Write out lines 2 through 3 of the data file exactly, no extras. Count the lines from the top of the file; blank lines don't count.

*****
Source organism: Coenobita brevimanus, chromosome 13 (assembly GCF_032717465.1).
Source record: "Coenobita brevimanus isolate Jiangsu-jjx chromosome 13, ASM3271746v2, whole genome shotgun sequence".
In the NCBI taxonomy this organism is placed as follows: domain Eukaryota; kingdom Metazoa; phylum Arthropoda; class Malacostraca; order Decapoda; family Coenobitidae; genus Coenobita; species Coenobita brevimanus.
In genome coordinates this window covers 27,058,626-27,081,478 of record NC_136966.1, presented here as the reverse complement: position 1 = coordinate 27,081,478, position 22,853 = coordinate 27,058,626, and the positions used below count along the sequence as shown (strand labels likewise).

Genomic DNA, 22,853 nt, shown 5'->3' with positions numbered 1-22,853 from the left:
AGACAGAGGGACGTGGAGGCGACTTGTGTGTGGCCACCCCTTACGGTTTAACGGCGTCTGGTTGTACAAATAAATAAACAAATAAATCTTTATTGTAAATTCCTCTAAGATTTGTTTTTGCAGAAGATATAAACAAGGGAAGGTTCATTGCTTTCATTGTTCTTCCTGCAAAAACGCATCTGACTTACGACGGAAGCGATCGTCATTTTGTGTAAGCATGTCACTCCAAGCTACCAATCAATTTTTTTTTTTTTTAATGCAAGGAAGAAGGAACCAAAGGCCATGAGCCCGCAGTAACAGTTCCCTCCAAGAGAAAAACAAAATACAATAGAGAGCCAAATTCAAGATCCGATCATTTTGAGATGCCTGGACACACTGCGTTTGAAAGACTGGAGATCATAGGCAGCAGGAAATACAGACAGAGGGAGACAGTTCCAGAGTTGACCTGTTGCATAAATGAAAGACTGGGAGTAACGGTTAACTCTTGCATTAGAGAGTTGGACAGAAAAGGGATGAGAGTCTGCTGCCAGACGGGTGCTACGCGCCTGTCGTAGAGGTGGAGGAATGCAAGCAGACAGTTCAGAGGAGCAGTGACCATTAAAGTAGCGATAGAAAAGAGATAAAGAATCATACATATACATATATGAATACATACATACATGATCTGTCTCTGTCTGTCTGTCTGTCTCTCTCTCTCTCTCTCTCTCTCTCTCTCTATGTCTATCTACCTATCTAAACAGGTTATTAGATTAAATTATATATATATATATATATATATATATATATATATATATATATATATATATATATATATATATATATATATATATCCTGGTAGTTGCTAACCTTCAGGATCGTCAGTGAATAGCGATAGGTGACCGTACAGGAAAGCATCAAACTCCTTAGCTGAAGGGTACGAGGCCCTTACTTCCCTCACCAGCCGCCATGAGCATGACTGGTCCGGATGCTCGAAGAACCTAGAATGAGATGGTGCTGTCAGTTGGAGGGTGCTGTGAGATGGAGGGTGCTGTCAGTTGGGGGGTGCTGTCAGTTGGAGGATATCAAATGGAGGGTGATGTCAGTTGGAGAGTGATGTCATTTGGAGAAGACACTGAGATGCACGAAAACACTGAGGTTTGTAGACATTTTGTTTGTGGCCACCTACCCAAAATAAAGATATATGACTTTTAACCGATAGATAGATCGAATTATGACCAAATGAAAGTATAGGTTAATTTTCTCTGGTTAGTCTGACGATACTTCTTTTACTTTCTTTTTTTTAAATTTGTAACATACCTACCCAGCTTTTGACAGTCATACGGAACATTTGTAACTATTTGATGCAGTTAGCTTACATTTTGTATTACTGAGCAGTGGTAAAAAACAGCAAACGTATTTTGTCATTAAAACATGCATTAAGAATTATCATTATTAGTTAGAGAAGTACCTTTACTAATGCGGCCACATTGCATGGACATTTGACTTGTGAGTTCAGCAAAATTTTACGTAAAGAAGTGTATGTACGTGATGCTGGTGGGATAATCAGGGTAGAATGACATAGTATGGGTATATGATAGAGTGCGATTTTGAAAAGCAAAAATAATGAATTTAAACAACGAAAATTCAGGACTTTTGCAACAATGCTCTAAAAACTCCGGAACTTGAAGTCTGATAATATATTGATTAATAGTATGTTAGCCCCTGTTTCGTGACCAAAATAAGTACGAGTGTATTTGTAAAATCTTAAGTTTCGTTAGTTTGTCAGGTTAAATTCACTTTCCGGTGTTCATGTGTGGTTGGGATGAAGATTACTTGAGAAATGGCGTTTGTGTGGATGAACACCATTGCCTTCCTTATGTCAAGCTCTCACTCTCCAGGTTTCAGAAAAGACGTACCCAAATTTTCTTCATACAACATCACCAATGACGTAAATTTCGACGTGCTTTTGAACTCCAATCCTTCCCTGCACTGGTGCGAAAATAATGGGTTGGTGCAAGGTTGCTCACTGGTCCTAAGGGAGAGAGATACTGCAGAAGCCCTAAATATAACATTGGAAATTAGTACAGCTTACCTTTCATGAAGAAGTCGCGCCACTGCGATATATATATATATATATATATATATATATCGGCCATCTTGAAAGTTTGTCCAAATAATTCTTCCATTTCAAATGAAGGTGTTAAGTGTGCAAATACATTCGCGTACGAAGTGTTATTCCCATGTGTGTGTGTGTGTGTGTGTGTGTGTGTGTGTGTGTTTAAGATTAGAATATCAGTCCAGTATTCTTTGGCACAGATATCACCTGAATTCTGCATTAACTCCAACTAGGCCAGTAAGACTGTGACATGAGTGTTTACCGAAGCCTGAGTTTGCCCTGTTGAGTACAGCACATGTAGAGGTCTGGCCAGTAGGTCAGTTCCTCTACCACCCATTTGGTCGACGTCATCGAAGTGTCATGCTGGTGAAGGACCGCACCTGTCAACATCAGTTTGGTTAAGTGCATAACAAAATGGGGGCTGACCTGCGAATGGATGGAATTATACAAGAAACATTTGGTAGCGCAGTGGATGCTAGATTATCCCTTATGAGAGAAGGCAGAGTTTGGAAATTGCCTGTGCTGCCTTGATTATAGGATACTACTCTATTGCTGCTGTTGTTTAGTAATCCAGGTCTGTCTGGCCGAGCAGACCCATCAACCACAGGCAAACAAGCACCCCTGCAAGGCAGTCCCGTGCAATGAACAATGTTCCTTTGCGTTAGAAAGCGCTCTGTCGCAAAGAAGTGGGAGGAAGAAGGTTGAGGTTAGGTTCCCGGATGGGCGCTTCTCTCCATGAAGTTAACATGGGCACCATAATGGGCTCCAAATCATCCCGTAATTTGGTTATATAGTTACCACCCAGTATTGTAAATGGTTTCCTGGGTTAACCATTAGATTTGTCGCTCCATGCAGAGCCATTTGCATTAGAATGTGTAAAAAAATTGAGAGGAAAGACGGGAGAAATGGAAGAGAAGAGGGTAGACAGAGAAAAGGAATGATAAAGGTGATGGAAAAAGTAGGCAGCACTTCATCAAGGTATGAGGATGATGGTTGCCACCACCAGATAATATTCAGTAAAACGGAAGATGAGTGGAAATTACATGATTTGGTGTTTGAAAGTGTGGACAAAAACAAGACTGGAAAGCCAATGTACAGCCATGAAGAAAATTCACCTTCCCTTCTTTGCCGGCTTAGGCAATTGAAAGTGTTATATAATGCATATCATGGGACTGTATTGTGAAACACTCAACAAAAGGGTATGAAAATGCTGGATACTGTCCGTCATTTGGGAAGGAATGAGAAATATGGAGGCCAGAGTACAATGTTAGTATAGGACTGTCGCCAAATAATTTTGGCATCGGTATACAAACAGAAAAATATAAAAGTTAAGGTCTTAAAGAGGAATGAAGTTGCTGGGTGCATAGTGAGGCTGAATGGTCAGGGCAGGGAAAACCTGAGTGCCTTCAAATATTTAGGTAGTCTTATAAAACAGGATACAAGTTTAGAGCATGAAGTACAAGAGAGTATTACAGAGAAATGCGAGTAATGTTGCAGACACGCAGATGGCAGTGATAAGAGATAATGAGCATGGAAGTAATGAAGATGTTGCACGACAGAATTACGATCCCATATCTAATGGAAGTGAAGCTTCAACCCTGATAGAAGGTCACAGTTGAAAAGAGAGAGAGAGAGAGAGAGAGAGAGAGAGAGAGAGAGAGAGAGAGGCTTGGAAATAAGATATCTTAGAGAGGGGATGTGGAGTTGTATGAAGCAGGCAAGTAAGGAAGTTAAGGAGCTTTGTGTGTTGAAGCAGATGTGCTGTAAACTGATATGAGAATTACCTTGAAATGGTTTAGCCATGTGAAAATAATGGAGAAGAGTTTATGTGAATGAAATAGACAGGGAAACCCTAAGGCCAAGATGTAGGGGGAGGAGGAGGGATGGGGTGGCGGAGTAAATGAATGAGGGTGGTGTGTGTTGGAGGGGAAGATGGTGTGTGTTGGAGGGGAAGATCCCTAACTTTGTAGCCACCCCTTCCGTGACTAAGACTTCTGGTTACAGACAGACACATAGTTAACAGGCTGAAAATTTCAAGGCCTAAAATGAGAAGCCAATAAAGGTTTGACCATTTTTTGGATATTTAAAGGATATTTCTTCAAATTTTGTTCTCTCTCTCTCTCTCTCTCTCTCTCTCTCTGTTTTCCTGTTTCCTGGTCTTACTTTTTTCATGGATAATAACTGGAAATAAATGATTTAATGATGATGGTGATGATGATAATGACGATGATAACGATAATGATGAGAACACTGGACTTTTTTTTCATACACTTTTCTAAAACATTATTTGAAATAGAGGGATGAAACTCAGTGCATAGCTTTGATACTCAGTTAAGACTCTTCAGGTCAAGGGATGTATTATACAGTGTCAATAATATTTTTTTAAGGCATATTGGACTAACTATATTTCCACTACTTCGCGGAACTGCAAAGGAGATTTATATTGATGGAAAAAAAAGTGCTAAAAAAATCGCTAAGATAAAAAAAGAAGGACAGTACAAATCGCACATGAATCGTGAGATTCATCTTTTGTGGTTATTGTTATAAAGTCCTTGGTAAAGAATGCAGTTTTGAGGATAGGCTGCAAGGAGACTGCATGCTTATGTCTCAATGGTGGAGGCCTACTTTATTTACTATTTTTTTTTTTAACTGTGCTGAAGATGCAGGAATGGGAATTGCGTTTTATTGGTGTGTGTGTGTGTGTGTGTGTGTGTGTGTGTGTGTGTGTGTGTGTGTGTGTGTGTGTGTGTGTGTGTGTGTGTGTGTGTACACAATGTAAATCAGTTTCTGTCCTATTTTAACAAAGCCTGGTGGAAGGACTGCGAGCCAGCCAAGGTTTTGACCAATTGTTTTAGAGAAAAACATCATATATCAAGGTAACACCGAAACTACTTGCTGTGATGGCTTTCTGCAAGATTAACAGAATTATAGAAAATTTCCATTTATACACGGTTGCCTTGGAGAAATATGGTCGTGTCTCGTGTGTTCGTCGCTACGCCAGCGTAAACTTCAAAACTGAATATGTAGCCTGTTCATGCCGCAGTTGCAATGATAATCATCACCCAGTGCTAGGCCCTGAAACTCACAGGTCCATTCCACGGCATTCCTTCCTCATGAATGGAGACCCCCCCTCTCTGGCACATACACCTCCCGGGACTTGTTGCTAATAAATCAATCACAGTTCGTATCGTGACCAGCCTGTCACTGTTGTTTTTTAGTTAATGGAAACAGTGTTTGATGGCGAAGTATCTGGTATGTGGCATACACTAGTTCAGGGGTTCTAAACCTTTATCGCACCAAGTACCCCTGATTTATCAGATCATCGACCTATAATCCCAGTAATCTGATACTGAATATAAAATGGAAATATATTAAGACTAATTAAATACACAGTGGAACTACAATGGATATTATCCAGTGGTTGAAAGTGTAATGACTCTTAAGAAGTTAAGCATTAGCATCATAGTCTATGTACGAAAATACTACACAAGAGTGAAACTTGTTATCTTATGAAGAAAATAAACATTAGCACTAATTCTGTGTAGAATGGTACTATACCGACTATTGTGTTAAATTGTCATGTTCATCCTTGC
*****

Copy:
Source record: "Coenobita brevimanus isolate Jiangsu-jjx chromosome 13, ASM3271746v2, whole genome shotgun sequence".
In the NCBI taxonomy this organism is placed as follows: domain Eukaryota; kingdom Metazoa; phylum Arthropoda; class Malacostraca; order Decapoda; family Coenobitidae; genus Coenobita; species Coenobita brevimanus.